In 1998 sounds of a more melodic kind were heard and recorded inside a formation by three witnesses (or is it earwitnesses?); the design was founded on sevenfold geometry, a representation of the intervals in the diatonic music scale.

      Several months later I came across a diagram called the Web of Athena, in which all the points of the heptagon are connected. Despite the jumble of lines, the diagram consists of just three line lengths, and by juxtaposing these onto a stringed instrument, the exact same notes were recreated.

      Sound "Effects"
      But perhaps the greatest connection linking sound to the manifestation of crop circles lies in their greatest anomaly: the permanent bending of the plants' stems. In Canada during the 1960s, laboratory experiments measured the effects of music on plants by subjecting them to different strains of tones. Exposure to heavy metal music made the plants tilt in the opposite direction, whereas classical music lulled the plants toward the speakers. But in the case of Hindu devotional music — and the songs of Ravi Shankar, in particular — the stems bent in excess of 60 degrees to the horizontal — perhaps the closest any human has ever come anywhere to achieving that right angle common to genuine crop circles.

      Further experiments at Annamalai University applying Indian devotional song generated additional effects: the number of stomata in the experimental plants was 66 percent higher, the epidermal walls were thicker, and the palisade cells were longer and broader than control specimens, sometimes by as much as 50 percent.

      Biophysical changes are known to occur in plants collected from crop circles. Tests performed since 1989 by American physicist Dr. W. C. Levengood consistently show how the energy creating crop circles is able to affect seed embryo and plant growth, elongate the plant's nodes, even alter the pattern of the chromosomes themselves.

      But the effect extends beyond plants. Agricultural researcher George Smith found that exposing corn to sound frequencies produced a higher heat content in soil, as well as a slight burnt appearance in the plants. The effect is consistent with the slight "baking" regularly observed in crop circles, where the affected area appears noticeably drier than the rest of the field despite overnight rain; the same applies to the "slight burning" at the base of affected stalks.

      Oddly enough, Smith speculated at the time that sound energy also increased molecular activity in plants — three decades before this effect was found in crop circle samples by Levengood. Since a sudden and abnormal burst of growth is also known to occur in affected plants, it was postulated that microwave was the culprit behind the creation of crop circles. However, microwave has the ability to render biological systems sterile, and a certain dose will even kill organisms. Yet the crop circles' plants are alive and well.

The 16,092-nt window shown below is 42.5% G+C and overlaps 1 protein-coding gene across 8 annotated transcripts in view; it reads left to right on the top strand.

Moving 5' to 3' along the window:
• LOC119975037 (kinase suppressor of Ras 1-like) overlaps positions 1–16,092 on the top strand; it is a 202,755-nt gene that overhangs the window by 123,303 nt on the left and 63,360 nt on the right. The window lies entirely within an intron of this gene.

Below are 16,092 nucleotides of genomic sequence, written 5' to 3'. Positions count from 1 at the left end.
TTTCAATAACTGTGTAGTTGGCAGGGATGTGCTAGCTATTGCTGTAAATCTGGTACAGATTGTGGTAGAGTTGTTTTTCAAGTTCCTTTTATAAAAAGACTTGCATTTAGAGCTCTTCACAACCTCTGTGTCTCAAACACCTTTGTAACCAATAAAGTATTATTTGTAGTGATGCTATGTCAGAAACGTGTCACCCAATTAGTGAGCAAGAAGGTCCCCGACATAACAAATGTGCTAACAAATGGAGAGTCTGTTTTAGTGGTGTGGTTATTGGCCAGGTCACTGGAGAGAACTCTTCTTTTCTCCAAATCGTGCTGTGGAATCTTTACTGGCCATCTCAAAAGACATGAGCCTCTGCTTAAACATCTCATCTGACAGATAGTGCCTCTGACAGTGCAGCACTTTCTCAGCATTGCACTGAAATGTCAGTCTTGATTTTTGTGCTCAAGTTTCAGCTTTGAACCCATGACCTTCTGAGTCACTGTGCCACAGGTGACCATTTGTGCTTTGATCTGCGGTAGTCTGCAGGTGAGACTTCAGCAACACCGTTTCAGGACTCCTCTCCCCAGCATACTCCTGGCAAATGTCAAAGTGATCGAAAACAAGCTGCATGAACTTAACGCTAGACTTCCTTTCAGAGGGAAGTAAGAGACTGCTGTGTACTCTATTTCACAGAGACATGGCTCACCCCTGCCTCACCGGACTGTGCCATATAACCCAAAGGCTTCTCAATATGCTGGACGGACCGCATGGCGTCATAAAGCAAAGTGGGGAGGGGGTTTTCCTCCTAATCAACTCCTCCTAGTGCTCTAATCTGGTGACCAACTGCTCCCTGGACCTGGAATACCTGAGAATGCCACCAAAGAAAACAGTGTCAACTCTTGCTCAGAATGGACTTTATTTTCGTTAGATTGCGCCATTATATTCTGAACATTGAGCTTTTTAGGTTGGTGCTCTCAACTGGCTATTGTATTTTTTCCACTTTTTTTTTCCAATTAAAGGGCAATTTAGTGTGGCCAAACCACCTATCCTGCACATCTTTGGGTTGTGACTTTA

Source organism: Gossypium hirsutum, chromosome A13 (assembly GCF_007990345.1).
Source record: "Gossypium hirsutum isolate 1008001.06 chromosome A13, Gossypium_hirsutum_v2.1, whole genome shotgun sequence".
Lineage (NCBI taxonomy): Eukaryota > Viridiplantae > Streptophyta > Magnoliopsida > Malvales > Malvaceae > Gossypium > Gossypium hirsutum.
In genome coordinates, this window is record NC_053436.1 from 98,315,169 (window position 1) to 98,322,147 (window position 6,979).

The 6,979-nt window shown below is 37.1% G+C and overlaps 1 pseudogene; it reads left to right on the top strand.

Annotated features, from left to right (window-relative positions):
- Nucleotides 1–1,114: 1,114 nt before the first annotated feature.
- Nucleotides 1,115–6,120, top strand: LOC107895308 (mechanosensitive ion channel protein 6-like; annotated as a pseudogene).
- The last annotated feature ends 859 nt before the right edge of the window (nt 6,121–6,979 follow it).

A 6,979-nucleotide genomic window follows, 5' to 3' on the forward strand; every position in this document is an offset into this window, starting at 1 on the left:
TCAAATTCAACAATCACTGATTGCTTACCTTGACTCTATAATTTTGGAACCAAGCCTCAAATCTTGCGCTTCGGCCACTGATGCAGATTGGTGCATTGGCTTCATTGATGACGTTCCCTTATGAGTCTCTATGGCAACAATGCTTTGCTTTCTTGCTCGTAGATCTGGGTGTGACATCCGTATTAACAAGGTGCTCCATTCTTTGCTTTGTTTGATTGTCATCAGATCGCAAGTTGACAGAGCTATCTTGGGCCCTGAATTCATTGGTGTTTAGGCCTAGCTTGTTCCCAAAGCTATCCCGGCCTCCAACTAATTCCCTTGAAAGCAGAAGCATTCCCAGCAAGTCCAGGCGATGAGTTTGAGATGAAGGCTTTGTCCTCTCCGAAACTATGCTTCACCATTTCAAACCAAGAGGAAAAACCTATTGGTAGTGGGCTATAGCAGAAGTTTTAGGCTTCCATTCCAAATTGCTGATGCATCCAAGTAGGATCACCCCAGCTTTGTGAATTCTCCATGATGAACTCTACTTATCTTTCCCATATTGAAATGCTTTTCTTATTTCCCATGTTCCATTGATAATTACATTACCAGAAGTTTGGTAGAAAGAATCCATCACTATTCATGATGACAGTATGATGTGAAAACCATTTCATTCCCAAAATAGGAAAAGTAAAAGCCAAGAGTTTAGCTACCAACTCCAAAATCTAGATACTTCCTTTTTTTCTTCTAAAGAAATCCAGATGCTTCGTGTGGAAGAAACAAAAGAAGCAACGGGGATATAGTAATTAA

After four years of experiments on regular wheat at the University of Ottawa, Mary Measures and Pearl Weinberger found accelerated growth in laboratory samples, and postulated that the sound frequency they applied had produced a resonant effect in the plants' cells, thereby affecting their metabolism. The frequency that Measures and Weinberger applied was identical to the crop circle trilling noise.

      Sound as one energy source capable of creating crop circles now becomes very feasible. But what type of sound coaxes plants to bend and lie down, applying firm and gentle pressure and, given the intricacy and complexity of latterday patterns, with a fine degree of control?

      Ultrasound and Infrasound Effects
      Interestingly, ultrasound is capable of interacting with physical elements to an incredible degree. It can be aimed, focused, and reflected almost like a light beam, and specific frequencies can be focused to cause certain kinds of molecules to vibrate while others nearby are left unmoved; in laboratory experiments, a flame has been extinguished by the application of such frequencies. The higher the frequency of ultrasound, the greater its ability to be directed.

      This requires frequencies in the high MHz range, such as those detected in crop circles by Paul Vigay, who has undertaken experiments also to gauge discrepancies in electromagnetic frequency. Paul's empirical data shows how the level of background readings drops abruptly when he crosses the threshold of a formation. Close to the center, readings hover in the vacinity of 260-320 MHz.

      But just as crop circles have made a quantum leap in mathematical complexity over the past two years, readings have jumped to 540 MHz. Incredibly, this coincides with Jenny's experiments which show that a relationship exists between the rising complexity of cymatic geometries in proportion to the rise of dispensed frequency. In other words, the level of frequency, whether in a laboratory or a field, correlates with the increase in design intricacy.

      These extremely high frequencies ally with the mind-field and have been shown to affect the state of awareness and consciousness in humans. Reports of such have been compiled from hundreds of people visiting formations, where even simple left brain functions such as counting are affected.